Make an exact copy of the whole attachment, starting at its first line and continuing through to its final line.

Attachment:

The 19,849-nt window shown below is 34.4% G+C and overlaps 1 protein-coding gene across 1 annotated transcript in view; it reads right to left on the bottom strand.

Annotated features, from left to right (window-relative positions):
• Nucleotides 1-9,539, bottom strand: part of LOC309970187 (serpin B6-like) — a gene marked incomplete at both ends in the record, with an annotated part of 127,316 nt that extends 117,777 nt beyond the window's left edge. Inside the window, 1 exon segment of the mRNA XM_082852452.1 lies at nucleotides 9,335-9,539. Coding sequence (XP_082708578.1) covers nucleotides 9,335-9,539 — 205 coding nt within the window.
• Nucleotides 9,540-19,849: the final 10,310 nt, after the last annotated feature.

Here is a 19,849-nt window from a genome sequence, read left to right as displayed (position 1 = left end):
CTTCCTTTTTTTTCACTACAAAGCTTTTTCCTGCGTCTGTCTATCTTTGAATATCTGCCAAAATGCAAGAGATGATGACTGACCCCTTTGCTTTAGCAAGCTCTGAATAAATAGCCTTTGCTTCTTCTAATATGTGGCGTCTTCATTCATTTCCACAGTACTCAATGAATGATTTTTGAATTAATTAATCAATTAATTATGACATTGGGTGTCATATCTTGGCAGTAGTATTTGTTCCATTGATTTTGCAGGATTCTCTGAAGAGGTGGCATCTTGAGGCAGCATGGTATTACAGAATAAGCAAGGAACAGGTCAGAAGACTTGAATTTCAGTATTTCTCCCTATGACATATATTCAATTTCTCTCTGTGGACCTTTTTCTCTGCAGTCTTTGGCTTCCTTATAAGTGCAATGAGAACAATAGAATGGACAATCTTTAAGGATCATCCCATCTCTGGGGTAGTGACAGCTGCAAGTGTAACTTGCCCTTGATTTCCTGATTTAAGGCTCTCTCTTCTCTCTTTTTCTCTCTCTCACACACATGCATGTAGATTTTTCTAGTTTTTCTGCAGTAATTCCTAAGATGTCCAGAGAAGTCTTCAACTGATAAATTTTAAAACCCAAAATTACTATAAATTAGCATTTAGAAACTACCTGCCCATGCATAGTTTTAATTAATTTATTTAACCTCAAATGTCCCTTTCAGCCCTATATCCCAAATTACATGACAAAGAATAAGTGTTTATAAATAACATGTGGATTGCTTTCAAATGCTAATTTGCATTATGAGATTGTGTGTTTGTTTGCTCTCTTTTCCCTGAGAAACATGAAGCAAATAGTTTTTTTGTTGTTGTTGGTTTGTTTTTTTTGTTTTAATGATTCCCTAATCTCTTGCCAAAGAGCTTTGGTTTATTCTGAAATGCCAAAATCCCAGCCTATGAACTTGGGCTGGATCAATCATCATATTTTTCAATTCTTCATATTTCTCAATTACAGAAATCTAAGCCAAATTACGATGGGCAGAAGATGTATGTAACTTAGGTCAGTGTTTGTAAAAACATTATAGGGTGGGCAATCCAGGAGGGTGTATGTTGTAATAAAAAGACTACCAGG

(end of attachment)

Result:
The 19,849-nt window shown below is 34.4% G+C and overlaps 1 protein-coding gene across 1 annotated transcript in view; it reads right to left on the bottom strand.

Annotated features, from left to right (window-relative positions):
• Nucleotides 1-9,539, bottom strand: part of LOC309970187 (serpin B6-like) — a gene marked incomplete at both ends in the record, with an annotated part of 127,316 nt that extends 117,777 nt beyond the window's left edge. Inside the window, 1 exon segment of the mRNA XM_082852452.1 lies at nucleotides 9,335-9,539. Coding sequence (XP_082708578.1) covers nucleotides 9,335-9,539 — 205 coding nt within the window.
• Nucleotides 9,540-19,849: the final 10,310 nt, after the last annotated feature.

Here is a 19,849-nt window from a genome sequence, read left to right as displayed (position 1 = left end):
CTTCCTTTTTTTTCACTACAAAGCTTTTTCCTGCGTCTGTCTATCTTTGAATATCTGCCAAAATGCAAGAGATGATGACTGACCCCTTTGCTTTAGCAAGCTCTGAATAAATAGCCTTTGCTTCTTCTAATATGTGGCGTCTTCATTCATTTCCACAGTACTCAATGAATGATTTTTGAATTAATTAATCAATTAATTATGACATTGGGTGTCATATCTTGGCAGTAGTATTTGTTCCATTGATTTTGCAGGATTCTCTGAAGAGGTGGCATCTTGAGGCAGCATGGTATTACAGAATAAGCAAGGAACAGGTCAGAAGACTTGAATTTCAGTATTTCTCCCTATGACATATATTCAATTTCTCTCTGTGGACCTTTTTCTCTGCAGTCTTTGGCTTCCTTATAAGTGCAATGAGAACAATAGAATGGACAATCTTTAAGGATCATCCCATCTCTGGGGTAGTGACAGCTGCAAGTGTAACTTGCCCTTGATTTCCTGATTTAAGGCTCTCTCTTCTCTCTTTTTCTCTCTCTCACACACATGCATGTAGATTTTTCTAGTTTTTCTGCAGTAATTCCTAAGATGTCCAGAGAAGTCTTCAACTGATAAATTTTAAAACCCAAAATTACTATAAATTAGCATTTAGAAACTACCTGCCCATGCATAGTTTTAATTAATTTATTTAACCTCAAATGTCCCTTTCAGCCCTATATCCCAAATTACATGACAAAGAATAAGTGTTTATAAATAACATGTGGATTGCTTTCAAATGCTAATTTGCATTATGAGATTGTGTGTTTGTTTGCTCTCTTTTCCCTGAGAAACATGAAGCAAATAGTTTTTTTGTTGTTGTTGGTTTGTTTTTTTTGTTTTAATGATTCCCTAATCTCTTGCCAAAGAGCTTTGGTTTATTCTGAAATGCCAAAATCCCAGCCTATGAACTTGGGCTGGATCAATCATCATATTTTTCAATTCTTCATATTTCTCAATTACAGAAATCTAAGCCAAATTACGATGGGCAGAAGATGTATGTAACTTAGGTCAGTGTTTGTAAAAACATTATAGGGTGGGCAATCCAGGAGGGTGTATGTTGTAATAAAAAGACTACCAGG